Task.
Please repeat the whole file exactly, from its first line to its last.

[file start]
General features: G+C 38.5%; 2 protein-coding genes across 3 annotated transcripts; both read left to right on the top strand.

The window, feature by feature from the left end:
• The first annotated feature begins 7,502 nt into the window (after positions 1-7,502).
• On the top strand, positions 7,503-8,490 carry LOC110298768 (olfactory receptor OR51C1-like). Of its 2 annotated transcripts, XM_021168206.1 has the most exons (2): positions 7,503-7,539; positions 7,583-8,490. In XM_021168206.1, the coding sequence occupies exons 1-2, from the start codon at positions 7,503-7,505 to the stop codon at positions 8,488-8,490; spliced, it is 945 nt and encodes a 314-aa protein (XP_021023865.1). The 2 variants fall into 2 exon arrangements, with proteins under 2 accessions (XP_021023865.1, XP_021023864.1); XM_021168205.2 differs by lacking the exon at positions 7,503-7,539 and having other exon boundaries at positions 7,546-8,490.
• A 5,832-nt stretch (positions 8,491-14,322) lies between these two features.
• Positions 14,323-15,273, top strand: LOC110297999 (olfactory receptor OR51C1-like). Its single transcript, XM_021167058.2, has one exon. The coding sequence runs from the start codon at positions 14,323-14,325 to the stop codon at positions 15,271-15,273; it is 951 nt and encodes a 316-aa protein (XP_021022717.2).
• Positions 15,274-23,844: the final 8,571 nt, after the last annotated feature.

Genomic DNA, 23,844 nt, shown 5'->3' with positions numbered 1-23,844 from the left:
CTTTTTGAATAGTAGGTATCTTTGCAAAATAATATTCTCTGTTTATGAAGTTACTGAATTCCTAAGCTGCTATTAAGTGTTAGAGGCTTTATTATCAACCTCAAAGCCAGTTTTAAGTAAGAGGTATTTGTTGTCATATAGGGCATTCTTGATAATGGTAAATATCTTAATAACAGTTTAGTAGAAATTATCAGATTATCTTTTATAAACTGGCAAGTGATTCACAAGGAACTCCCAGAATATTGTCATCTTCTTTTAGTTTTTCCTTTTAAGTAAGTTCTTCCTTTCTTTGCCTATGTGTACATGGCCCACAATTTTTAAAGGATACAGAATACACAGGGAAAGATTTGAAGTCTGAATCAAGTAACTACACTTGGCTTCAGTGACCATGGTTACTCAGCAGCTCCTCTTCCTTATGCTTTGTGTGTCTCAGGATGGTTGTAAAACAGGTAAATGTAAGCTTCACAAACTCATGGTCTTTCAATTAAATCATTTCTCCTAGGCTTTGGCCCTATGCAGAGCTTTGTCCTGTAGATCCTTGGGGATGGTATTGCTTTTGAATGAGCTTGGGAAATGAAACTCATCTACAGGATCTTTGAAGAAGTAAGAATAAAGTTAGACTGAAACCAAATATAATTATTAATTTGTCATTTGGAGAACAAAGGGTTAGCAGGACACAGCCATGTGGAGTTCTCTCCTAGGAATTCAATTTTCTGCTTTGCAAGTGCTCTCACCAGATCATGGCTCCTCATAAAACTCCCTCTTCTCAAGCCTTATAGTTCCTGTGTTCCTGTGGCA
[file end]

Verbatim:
General features: G+C 38.5%; 2 protein-coding genes across 3 annotated transcripts; both read left to right on the top strand.

The window, feature by feature from the left end:
• The first annotated feature begins 7,502 nt into the window (after positions 1-7,502).
• On the top strand, positions 7,503-8,490 carry LOC110298768 (olfactory receptor OR51C1-like). Of its 2 annotated transcripts, XM_021168206.1 has the most exons (2): positions 7,503-7,539; positions 7,583-8,490. In XM_021168206.1, the coding sequence occupies exons 1-2, from the start codon at positions 7,503-7,505 to the stop codon at positions 8,488-8,490; spliced, it is 945 nt and encodes a 314-aa protein (XP_021023865.1). The 2 variants fall into 2 exon arrangements, with proteins under 2 accessions (XP_021023865.1, XP_021023864.1); XM_021168205.2 differs by lacking the exon at positions 7,503-7,539 and having other exon boundaries at positions 7,546-8,490.
• A 5,832-nt stretch (positions 8,491-14,322) lies between these two features.
• Positions 14,323-15,273, top strand: LOC110297999 (olfactory receptor OR51C1-like). Its single transcript, XM_021167058.2, has one exon. The coding sequence runs from the start codon at positions 14,323-14,325 to the stop codon at positions 15,271-15,273; it is 951 nt and encodes a 316-aa protein (XP_021022717.2).
• Positions 15,274-23,844: the final 8,571 nt, after the last annotated feature.

Genomic DNA, 23,844 nt, shown 5'->3' with positions numbered 1-23,844 from the left:
CTTTTTGAATAGTAGGTATCTTTGCAAAATAATATTCTCTGTTTATGAAGTTACTGAATTCCTAAGCTGCTATTAAGTGTTAGAGGCTTTATTATCAACCTCAAAGCCAGTTTTAAGTAAGAGGTATTTGTTGTCATATAGGGCATTCTTGATAATGGTAAATATCTTAATAACAGTTTAGTAGAAATTATCAGATTATCTTTTATAAACTGGCAAGTGATTCACAAGGAACTCCCAGAATATTGTCATCTTCTTTTAGTTTTTCCTTTTAAGTAAGTTCTTCCTTTCTTTGCCTATGTGTACATGGCCCACAATTTTTAAAGGATACAGAATACACAGGGAAAGATTTGAAGTCTGAATCAAGTAACTACACTTGGCTTCAGTGACCATGGTTACTCAGCAGCTCCTCTTCCTTATGCTTTGTGTGTCTCAGGATGGTTGTAAAACAGGTAAATGTAAGCTTCACAAACTCATGGTCTTTCAATTAAATCATTTCTCCTAGGCTTTGGCCCTATGCAGAGCTTTGTCCTGTAGATCCTTGGGGATGGTATTGCTTTTGAATGAGCTTGGGAAATGAAACTCATCTACAGGATCTTTGAAGAAGTAAGAATAAAGTTAGACTGAAACCAAATATAATTATTAATTTGTCATTTGGAGAACAAAGGGTTAGCAGGACACAGCCATGTGGAGTTCTCTCCTAGGAATTCAATTTTCTGCTTTGCAAGTGCTCTCACCAGATCATGGCTCCTCATAAAACTCCCTCTTCTCAAGCCTTATAGTTCCTGTGTTCCTGTGGCA